Jeff Foxworthy (“If you ever cut your grass and found a car … you might be a redneck”) tells a story about his 5-year-old daughter and her computer skills, comparing them with the paddle ball skills of his own generation at the same age. So it was when my adult son informed me he had received a $30 gift from his boss: a new computer. What is the relevance of cheap, open computers to business? Read on.
My son’s workplace had offered to get gifts for its employees that were relevant to work learning. My son asked for a Raspberry Pi. Now a Hostess Fruit Pie, that I understand; they are delicious but have around as many calories as a Big Mac, so not a regular part of my diet anymore. But no, this is a little computer the size of a deck of playing cards with all of its insides showing. After I gingerly inspected it, my son went about using it to control his media center, so we could wirelessly and remotely play holiday songs from our smartphones and iPads and broadcast them throughout his house.
I have, in my dark, deep and distant past, programmed point-of-sale systems, installed networks and done quite a bit of hardware support. The Raspberry Pi seemed like something very different—a little teeny-tiny brain that anyone brave in heart and willing to do a little searching on the Web could use to do a myriad of things.
On the order of eight million of this particular brand of cheap little computers called Raspberry Pi have been sold over the last four years. They don’t come equipped with monitors, keyboards, cases or storage memory; you have to figure out how to download an operating system onto it, and if you go for the five dollar version (YES! New computers for five dollars!), you may have to purchase little metal pins to use some of the ports. But these “price of a semi-decent dinner out” computers are inspiring some incredible projects and offering an opportunity for today’s generation of 5-year-olds to outcompute 23-year-olds, like Jeff’s daughter now, while Jeff and others of my generation are still trying to fix the elastic on our paddle ball.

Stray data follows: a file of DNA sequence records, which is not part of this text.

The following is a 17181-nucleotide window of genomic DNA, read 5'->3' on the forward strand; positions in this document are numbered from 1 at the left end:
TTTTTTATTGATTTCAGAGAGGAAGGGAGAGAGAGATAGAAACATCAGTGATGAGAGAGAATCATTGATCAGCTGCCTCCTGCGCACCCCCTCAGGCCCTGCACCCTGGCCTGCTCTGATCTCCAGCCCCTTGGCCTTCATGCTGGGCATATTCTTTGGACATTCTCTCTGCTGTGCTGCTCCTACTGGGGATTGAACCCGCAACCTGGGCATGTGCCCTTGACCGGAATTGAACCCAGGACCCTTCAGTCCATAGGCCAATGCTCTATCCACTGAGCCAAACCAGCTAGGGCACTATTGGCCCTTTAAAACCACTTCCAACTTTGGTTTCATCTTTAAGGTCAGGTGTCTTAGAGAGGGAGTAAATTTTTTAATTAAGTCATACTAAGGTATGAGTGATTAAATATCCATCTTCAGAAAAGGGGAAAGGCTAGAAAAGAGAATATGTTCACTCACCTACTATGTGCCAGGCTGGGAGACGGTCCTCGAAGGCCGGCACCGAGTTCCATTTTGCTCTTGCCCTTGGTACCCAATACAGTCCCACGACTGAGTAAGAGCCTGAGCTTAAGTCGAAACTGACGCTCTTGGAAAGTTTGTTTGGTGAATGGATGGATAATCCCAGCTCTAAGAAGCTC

Cheap, tiny, flexible computers
For five dollars (if you can find it) you can buy a bare-bones computer. You can probably find everything you need to do the basics with it lying around your home or office—USB mouse and keyboard, an old micro-SD memory card and power cable (Android phone users have these lying around; sorry iPhone users, but they are cheap—the cables, not the users) from your last cell phone, an HDMI-ready monitor and mini-HDMI cable. Move up to the $30 version, and you have more power, more ports, more memory, and more flexibility. There’s still no case for free, however.
The Raspberry Pi runs many different operating systems, especially versions of Linux, but there’s even a variant of Windows 10 available for free. Here was a new one on me: It has a GPIO (General Purpose I/O expansion board) connector; I had to look that up. It took me long enough to remember the now defunct PCMCIA—either Personal Computer Memory Card International Association or People Can’t Memorize Computer Industry Acronyms.